klarusu on LibraryThing 20 days ago
This was a slow-burner of a book for me. Neil Gaiman has been on my 'must read' list for quite a while. From what I'd heard, I guessed I was going to love his work so it was one of those treats you save for later. I was initially disappointed - OK, but not a revelation. Then, about 100 pages in I started to 'get' it. By the end, I had been drawn in completely to the rich, full reading experience that is Neil Gaiman. I couldn't put it down.Essentially set on the cusp of a new age, this novel deals with the beliefs of the past and the objects of devotion in the often spiritually bereft society we live in now. The rich description of the 'American Gods' brings them alive and they become a living, credible part of the world we live in today. Without giving too much away, the brilliant and novel idea behind the source of their existence on the new continent is a stroke of imaginative genius. As you become accustomed to the diversions from the main plot that introduce the plethora of deities to you, the tale becomes denser and fuller by merit of their presence.Shadow is a likeable protagonist. He is complex and lives in the grey areas between the monochromatic morality that society purports to adhere to. What makes him believeable and endears him to us is that deep down we too exist in the grey. The old Gods are fantastic characters. Gaiman brings them alive, not falling back on the safety cushion of how the literary canon has portrayed them before but making them real - with humour, personality quirks and emotions. If this is what Gods were really like, I might recant my agnostic stance. What is truly wonderful about this novel is that rather than just existing as a setting for the protagonists to navigate through, America lives, breathes and chokes its way through the alternative existence Gaiman has created for it - but a parallel America, not quite the one we know. The description is vibrant enough to cause the reader to look on America with fresh eyes. Gaiman's America will always lurk beneath the surface. Coming from a multinational family, I found the subtextual treatment of immigration an interesting aside. I loved the idea of the traditions, superstitions and beliefs of an old world carrying something more than purely memories to a new home. The fact that no matter how much we'd like to believe that we travel unencumbered, rags and threads of our past and our homeland still cling.I wished Gaiman had made more of the modern Gods. While the ancient Gods were rich and full, I felt that their modern equivalents were a missed opportunity. It's not that they were young upstarts with less history - even conveying that still left room for the chance to afford them greater impact on the reader. The weak spot in the book for me was the ending - I loved the build up but the denoument was anticlimactic, it was over too fast. That said, these are minor gripes. I'd strongly recommend this book to those of you who enjoy an unusual perspective on the familiar. Thematically and stylistically, it owes more to 'The Master and Margarita' than to modern fantasy novels. Dare I suggest that, based on this, Neil Gaiman has created a class of his own - Fiction: Gaiman - which sits somewhere between cult Eastern European allegory and western Fantasy/Cyberpunk writing. Don't prejudge whether Gaiman's writing is for you, dive in and you may be surprised.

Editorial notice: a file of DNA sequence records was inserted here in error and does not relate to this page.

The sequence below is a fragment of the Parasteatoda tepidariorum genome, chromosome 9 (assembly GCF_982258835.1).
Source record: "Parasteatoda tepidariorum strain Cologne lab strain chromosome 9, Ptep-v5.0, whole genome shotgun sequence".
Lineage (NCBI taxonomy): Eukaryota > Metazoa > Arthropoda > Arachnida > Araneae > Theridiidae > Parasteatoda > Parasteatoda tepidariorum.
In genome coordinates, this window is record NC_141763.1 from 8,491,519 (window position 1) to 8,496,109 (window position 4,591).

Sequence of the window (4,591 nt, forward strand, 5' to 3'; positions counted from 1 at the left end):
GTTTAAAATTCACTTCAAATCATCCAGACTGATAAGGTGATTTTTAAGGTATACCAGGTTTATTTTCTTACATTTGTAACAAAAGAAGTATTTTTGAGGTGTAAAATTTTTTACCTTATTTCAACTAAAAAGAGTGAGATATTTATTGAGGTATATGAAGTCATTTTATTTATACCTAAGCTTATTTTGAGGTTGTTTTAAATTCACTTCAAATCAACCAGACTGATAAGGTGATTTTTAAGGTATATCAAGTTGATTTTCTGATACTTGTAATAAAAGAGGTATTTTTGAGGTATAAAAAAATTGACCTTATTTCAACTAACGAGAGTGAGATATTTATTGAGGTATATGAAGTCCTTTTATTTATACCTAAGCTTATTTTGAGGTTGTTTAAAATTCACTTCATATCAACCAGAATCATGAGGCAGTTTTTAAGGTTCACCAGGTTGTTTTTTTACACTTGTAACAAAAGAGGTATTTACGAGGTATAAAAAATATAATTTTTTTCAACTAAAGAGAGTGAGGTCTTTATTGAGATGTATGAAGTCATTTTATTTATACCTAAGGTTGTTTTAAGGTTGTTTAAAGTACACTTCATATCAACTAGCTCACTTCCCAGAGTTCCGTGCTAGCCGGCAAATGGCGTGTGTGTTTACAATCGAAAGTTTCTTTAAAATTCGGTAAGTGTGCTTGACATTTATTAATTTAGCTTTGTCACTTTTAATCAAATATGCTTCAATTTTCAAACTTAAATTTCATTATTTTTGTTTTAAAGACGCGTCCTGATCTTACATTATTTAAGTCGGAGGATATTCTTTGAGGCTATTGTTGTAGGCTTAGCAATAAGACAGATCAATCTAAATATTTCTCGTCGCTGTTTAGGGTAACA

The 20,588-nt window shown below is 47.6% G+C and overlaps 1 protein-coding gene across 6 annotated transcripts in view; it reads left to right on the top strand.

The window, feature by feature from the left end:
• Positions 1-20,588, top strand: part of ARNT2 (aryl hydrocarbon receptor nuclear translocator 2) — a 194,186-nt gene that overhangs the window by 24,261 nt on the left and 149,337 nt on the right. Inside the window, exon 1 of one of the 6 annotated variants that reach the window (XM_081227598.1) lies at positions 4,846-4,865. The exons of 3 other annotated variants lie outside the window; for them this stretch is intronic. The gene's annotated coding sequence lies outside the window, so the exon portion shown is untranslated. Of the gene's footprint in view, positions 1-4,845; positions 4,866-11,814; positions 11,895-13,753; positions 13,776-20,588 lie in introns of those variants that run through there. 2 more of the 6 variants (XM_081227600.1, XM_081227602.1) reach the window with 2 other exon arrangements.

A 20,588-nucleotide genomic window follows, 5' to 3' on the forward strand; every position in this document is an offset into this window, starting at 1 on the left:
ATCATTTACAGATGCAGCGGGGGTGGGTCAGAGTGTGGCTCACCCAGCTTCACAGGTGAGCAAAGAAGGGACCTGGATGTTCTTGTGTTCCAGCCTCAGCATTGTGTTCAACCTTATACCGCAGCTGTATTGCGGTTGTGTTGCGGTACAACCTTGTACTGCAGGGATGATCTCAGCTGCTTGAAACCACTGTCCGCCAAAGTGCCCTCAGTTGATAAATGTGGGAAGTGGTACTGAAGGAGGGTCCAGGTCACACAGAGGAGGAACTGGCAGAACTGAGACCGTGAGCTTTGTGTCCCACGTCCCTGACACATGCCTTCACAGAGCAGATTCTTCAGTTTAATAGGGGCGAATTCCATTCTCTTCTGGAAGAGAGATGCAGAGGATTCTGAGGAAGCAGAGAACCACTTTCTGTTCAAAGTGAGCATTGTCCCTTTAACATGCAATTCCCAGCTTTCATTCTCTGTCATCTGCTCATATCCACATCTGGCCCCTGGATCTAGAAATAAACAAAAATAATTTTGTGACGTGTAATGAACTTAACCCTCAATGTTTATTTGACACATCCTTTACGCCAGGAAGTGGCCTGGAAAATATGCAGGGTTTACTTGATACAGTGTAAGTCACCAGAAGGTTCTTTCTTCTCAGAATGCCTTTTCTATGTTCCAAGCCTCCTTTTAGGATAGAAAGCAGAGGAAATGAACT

rthomas_8192 on LibraryThing 20 days ago
I read the extended version and found it a little long.
riverwillow on LibraryThing 20 days ago
So much has been written about this book that I'll keep this short. I loved this book, perhaps not quite as much as 'Neverwhere' but that my be just because being British 'Neverwhere' has a little more resonance for me. Having said that this is a wonderful book, in his introduction Neil Gaiman says that he 'wanted to write a book that was big and odd and meandering' and 'American Gods' is all that and so much more, the text is also dense, multilayered and fascinating and, as always with Gaiman's writing expertly weaves the ordinary and the extraordinary into a compelling read.
SimonW11 on LibraryThing 20 days ago